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As to garden lapathum,1 it is good in liniments on the forehead for defluxions of the eyes. The root of it cures lichens and leprous sores, and a decoction of it in wine is remedial for scrofulous swellings, imposthumes of the parotid glands, and calculus of the bladder. Taken in wine it is a cure for affections of the spleen, and employed as a fomentation, it is equally good for cœliac affections, dysentery, and tenesmus. For all these purposes, the juice of lapathum is found to be even still more efficacious. It acts as a carminative and diuretic, and dispels films on the eyes: put into the bath, or else rubbed upon the body, without oil, before taking the bath, it effectually removes all itching sensations. The root of it, chewed, strengthens the teeth, and a decoction of it in wine arrests2 looseness of the stomach: the leaves, on the other hand, relax it.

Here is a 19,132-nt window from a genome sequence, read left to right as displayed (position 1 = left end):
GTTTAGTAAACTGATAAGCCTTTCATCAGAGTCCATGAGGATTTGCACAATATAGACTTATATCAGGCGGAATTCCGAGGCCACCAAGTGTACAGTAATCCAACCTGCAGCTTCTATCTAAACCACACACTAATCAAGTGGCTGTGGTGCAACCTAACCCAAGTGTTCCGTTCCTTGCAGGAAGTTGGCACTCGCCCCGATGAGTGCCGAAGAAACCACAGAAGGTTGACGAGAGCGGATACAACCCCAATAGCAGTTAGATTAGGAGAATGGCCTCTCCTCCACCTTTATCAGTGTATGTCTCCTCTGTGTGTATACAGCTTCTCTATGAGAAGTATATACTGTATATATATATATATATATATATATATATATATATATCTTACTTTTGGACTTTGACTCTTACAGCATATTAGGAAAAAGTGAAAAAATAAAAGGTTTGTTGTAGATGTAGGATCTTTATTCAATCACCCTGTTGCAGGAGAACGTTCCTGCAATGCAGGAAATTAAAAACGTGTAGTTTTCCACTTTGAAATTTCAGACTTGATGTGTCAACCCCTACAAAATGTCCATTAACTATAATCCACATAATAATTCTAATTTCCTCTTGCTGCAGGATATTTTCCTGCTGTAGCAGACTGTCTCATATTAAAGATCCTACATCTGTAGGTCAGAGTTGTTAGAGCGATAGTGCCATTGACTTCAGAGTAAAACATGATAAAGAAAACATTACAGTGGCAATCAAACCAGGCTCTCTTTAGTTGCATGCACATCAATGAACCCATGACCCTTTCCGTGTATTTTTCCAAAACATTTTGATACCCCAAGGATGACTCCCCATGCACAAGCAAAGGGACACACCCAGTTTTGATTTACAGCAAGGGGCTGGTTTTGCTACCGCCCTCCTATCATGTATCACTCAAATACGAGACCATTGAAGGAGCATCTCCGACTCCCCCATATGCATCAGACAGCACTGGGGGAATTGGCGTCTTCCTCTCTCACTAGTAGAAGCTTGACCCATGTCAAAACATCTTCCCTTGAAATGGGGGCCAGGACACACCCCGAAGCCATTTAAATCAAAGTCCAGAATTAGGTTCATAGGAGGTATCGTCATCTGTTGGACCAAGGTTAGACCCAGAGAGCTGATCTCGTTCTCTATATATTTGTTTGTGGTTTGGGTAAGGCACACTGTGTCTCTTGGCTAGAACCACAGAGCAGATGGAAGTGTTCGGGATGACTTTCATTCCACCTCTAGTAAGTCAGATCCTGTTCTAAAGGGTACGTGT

Not to omit any particulars, Solo has added to the above varieties a bulapathon,3 which differs only from the others in the length of the root. This root, taken in wine, is very beneficial for dysentery.

1 Supposed by Fée to be the same as the wild lapathum of the last Chapter, the Rumex acetosella of Linnæus; small sorrel.

2 Fée remarks that no part of lapathum is naturally astringent.

3 Or "ox lapathum." Fée considers this to be identical with the "hippolapathon" of the last Chapter.

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